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Urbanisation, the increasingly dense urban structure and the ageing of the existing building stock are constantly increasing the need for sustainable urban development. But how are cities developed in Finland?
What do Melbourne, Paris, Turku and Rovaniemi have in common? The principles of urban development are the same in the metropolises of the world as in smaller cities.
The purpose of urban development projects is to renovate large regional areas or property complexes. Recent examples outside the Helsinki metropolitan area include the Bulevardikortteli block in Järvenpää, Fabriikki area in Turku, Kiela in Rovaniemi as well as Niemenranta and Tampere Tramway project in Tampere.
According to Kim Dovey, Professor of Architecture and Urban Design at the University of Melbourne, the synergy of density, mix and access is at the heart of urban development. Juha Kostiainen, Senior Vice President of the Urban Development at YIT, says that this line of thinking guides urban development in Finland as well.
Societal fragmentation has come to a halt, and we are now moving towards dense, mixed environments where accessibility is one key issue, especially for pedestrians, cyclists and public transport. Ideally, much of everyday life in the city should fit within a 15-minute distance.
“This is a good trend as it makes cities more comfortable and enables the emergence of various services,” Kostiainen adds.
Urban development is a key part of regional policy both in Finland and at the EU level. Urban development takes into account the needs of economic policy as well as issues of movement, housing and construction. Urban development is not only planning and zoning but also a multidisciplinary discussion between different actors in the city concerning the goals and opportunities of the projects.
In practice, urban development involves urban and transport planning functions, representatives of the construction industry, property developers and investors, residents of the areas to be developed, and municipal politicians, who reconcile the views of the various parties and make final decisions in the municipal or city council.
Involving residents of a municipality or city is commonplace today. Residents have good opportunities to participate, and they have also learnt to use the possibility to do so. Involving residents may give rise to new ideas and perspectives.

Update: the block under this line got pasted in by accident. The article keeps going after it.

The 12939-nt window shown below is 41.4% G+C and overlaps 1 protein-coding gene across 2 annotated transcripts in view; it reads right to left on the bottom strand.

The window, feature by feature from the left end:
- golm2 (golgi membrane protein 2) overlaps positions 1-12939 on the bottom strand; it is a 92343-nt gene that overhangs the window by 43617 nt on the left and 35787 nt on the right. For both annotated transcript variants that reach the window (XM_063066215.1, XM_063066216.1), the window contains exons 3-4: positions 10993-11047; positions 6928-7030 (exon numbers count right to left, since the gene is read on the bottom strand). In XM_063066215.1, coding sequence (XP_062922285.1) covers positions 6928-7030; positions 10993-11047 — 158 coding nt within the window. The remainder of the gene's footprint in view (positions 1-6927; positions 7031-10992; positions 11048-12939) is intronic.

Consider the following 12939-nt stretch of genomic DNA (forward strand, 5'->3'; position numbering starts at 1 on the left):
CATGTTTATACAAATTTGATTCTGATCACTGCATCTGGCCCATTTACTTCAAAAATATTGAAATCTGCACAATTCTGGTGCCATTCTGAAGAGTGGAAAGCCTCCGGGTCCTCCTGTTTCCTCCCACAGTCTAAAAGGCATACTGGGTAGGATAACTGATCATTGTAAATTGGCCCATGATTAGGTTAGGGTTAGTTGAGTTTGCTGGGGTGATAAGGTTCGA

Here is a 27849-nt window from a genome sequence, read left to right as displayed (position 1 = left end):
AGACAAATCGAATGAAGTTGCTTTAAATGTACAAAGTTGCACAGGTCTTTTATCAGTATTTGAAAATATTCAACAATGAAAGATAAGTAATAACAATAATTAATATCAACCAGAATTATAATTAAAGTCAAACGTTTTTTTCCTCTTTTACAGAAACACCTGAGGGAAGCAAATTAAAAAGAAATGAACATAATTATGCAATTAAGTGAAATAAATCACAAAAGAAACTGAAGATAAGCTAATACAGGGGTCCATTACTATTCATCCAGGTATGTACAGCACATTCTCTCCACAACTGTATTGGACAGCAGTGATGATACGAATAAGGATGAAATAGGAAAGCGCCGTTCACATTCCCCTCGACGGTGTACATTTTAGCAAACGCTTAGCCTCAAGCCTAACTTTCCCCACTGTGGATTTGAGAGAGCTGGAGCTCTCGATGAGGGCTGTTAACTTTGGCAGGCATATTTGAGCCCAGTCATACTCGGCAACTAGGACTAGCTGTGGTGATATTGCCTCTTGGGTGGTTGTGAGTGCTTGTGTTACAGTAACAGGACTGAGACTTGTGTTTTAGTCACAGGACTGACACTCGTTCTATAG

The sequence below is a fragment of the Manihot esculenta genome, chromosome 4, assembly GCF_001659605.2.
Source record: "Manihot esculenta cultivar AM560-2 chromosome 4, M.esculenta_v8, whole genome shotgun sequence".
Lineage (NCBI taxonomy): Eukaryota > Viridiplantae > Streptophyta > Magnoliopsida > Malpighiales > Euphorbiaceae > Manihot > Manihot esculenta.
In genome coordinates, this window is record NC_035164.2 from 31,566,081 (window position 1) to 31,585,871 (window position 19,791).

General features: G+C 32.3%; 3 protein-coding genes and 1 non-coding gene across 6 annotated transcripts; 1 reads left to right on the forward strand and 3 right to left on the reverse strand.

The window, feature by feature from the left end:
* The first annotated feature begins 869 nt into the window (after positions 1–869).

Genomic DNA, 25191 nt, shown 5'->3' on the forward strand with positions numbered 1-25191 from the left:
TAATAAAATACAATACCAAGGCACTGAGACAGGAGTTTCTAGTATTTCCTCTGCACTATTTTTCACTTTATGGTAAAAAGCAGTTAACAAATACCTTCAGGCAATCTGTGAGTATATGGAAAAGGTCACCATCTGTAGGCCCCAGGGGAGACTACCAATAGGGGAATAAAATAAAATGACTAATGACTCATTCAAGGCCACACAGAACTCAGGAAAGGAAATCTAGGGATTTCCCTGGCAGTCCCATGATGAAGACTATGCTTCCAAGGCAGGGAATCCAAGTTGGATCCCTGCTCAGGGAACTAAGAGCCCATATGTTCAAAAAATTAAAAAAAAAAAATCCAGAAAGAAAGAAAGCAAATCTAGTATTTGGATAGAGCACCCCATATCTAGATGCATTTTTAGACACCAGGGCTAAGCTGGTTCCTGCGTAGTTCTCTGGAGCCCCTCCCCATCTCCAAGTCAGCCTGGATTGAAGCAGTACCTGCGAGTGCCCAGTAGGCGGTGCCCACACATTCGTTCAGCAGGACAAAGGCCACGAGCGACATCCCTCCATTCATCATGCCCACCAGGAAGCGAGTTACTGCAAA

"Actors such as YIT also want to hear the views of end-users and utilize consumer perceptions directly in our own operations," Kostiainen says.
Depending on the municipality or city, companies and service providers in the area are involved in urban development in different ways. Design competitions are organised for construction companies and in Helsinki, for example, construction companies are involved in urban development through partnership planning.
According to the Local Government Act, all members of the municipality, including landowners, have the right to make initiatives and proposals. According to Kostiainen, construction companies strive to be proactive in urban development – to come up with ideas, to explore opportunities to improve the urban environment and, of course, to create interesting business.
“We strive to be involved in large projects, such as Tripla in Helsinki and Asemanseutu in Tampere, because they can have a positive effect on the development of the urban environment and thereby improve the attractiveness of cities.”
The role of construction companies is also to find areas for development that have not been noticed before. A good example of proactive ideation is Turku's Pansio-Perno area plan by YIT to integrate the Pansio-Perno area into the centre of Turku, including things like how to develop and supplement it, how to make mobility and services work better and how to use the seashore.
According to Kostiainen, the COVID-19 pandemic will not stop urbanisation, but the development of cities will continue.
"Cities need to be more attractive and appealing. The quality of the environment is also playing an increasingly important role, so the city's green spaces and built-up areas need to be considered as a whole.”